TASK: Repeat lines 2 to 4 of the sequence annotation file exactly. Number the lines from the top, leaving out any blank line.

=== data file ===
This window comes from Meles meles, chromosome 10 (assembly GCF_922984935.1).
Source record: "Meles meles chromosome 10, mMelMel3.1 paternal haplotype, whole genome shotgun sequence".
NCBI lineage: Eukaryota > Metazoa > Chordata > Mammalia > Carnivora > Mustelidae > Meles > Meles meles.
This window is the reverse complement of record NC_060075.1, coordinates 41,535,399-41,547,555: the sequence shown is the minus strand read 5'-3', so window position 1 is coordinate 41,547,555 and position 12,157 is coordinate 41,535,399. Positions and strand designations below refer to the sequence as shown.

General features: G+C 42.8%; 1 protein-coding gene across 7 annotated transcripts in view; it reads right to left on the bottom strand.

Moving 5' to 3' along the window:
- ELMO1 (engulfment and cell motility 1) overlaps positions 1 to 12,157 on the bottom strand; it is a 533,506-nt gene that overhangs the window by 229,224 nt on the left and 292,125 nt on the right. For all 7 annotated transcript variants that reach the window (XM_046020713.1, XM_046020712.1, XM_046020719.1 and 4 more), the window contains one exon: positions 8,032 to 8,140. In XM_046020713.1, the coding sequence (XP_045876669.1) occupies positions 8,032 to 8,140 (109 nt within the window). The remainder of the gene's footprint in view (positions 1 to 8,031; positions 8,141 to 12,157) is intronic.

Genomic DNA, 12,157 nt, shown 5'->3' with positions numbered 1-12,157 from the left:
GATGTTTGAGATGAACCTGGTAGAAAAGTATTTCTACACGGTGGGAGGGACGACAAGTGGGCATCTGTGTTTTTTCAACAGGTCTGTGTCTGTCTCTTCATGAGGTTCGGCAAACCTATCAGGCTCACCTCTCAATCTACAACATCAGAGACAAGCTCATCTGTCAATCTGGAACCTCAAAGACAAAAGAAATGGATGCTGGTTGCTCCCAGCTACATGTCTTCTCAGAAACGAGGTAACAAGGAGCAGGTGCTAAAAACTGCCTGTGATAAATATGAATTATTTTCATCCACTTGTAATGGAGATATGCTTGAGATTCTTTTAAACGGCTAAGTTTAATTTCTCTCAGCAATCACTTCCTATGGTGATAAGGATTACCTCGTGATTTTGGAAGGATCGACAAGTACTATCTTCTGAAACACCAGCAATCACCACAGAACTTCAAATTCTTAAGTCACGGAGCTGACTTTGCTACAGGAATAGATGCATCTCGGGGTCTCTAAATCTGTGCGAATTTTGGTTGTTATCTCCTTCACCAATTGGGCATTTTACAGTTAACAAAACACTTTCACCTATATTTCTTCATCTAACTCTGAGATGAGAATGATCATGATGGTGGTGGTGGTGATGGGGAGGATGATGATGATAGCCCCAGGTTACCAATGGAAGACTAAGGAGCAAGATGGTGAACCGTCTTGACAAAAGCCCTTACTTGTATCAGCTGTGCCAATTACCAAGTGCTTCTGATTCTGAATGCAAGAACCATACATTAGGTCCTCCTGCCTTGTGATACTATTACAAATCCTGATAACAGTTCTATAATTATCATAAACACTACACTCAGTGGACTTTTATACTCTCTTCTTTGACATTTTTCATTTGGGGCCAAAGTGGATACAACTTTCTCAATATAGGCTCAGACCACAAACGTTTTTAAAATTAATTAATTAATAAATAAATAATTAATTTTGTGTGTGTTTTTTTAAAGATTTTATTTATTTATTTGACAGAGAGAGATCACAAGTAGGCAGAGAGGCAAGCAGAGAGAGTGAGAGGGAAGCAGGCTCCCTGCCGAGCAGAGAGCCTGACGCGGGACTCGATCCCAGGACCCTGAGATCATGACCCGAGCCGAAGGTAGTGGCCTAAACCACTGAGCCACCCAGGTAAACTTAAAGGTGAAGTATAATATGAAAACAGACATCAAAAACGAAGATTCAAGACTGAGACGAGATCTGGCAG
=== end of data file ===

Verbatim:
Source record: "Meles meles chromosome 10, mMelMel3.1 paternal haplotype, whole genome shotgun sequence".
NCBI lineage: Eukaryota > Metazoa > Chordata > Mammalia > Carnivora > Mustelidae > Meles > Meles meles.
This window is the reverse complement of record NC_060075.1, coordinates 41,535,399-41,547,555: the sequence shown is the minus strand read 5'-3', so window position 1 is coordinate 41,547,555 and position 12,157 is coordinate 41,535,399. Positions and strand designations below refer to the sequence as shown.